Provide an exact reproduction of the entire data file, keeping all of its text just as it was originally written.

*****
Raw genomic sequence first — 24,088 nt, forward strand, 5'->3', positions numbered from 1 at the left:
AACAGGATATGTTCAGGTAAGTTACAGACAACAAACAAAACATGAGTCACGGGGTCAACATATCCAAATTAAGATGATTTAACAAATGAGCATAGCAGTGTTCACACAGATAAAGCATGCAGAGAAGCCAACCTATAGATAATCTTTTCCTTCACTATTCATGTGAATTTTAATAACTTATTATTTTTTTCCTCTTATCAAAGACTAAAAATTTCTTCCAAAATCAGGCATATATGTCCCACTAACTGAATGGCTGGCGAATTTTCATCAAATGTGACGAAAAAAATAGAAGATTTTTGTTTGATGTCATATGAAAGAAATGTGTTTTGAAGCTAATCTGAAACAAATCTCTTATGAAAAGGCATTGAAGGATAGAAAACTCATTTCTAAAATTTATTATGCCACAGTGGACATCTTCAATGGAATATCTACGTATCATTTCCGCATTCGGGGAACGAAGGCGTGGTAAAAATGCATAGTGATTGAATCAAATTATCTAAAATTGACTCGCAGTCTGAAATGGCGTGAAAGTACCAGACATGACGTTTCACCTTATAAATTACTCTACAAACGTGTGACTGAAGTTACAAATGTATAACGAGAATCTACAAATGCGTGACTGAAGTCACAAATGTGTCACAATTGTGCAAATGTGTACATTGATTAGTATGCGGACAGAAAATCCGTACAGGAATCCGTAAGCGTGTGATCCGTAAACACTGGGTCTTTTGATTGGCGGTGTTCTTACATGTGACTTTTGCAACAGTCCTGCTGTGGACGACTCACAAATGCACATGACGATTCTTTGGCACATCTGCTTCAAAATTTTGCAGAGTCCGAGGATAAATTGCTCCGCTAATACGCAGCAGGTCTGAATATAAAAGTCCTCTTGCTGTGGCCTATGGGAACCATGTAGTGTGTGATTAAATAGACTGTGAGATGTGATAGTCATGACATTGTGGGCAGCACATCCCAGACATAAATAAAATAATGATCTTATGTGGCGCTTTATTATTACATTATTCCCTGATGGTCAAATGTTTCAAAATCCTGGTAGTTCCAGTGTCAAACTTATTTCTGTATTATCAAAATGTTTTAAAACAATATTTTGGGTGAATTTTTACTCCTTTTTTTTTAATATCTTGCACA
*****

Raw genomic sequence first — 24,088 nt, forward strand, 5'->3', positions numbered from 1 at the left:
AACAGGATATGTTCAGGTAAGTTACAGACAACAAACAAAACATGAGTCACGGGGTCAACATATCCAAATTAAGATGATTTAACAAATGAGCATAGCAGTGTTCACACAGATAAAGCATGCAGAGAAGCCAACCTATAGATAATCTTTTCCTTCACTATTCATGTGAATTTTAATAACTTATTATTTTTTTCCTCTTATCAAAGACTAAAAATTTCTTCCAAAATCAGGCATATATGTCCCACTAACTGAATGGCTGGCGAATTTTCATCAAATGTGACGAAAAAAATAGAAGATTTTTGTTTGATGTCATATGAAAGAAATGTGTTTTGAAGCTAATCTGAAACAAATCTCTTATGAAAAGGCATTGAAGGATAGAAAACTCATTTCTAAAATTTATTATGCCACAGTGGACATCTTCAATGGAATATCTACGTATCATTTCCGCATTCGGGGAACGAAGGCGTGGTAAAAATGCATAGTGATTGAATCAAATTATCTAAAATTGACTCGCAGTCTGAAATGGCGTGAAAGTACCAGACATGACGTTTCACCTTATAAATTACTCTACAAACGTGTGACTGAAGTTACAAATGTATAACGAGAATCTACAAATGCGTGACTGAAGTCACAAATGTGTCACAATTGTGCAAATGTGTACATTGATTAGTATGCGGACAGAAAATCCGTACAGGAATCCGTAAGCGTGTGATCCGTAAACACTGGGTCTTTTGATTGGCGGTGTTCTTACATGTGACTTTTGCAACAGTCCTGCTGTGGACGACTCACAAATGCACATGACGATTCTTTGGCACATCTGCTTCAAAATTTTGCAGAGTCCGAGGATAAATTGCTCCGCTAATACGCAGCAGGTCTGAATATAAAAGTCCTCTTGCTGTGGCCTATGGGAACCATGTAGTGTGTGATTAAATAGACTGTGAGATGTGATAGTCATGACATTGTGGGCAGCACATCCCAGACATAAATAAAATAATGATCTTATGTGGCGCTTTATTATTACATTATTCCCTGATGGTCAAATGTTTCAAAATCCTGGTAGTTCCAGTGTCAAACTTATTTCTGTATTATCAAAATGTTTTAAAACAATATTTTGGGTGAATTTTTACTCCTTTTTTTTTAATATCTTGCACA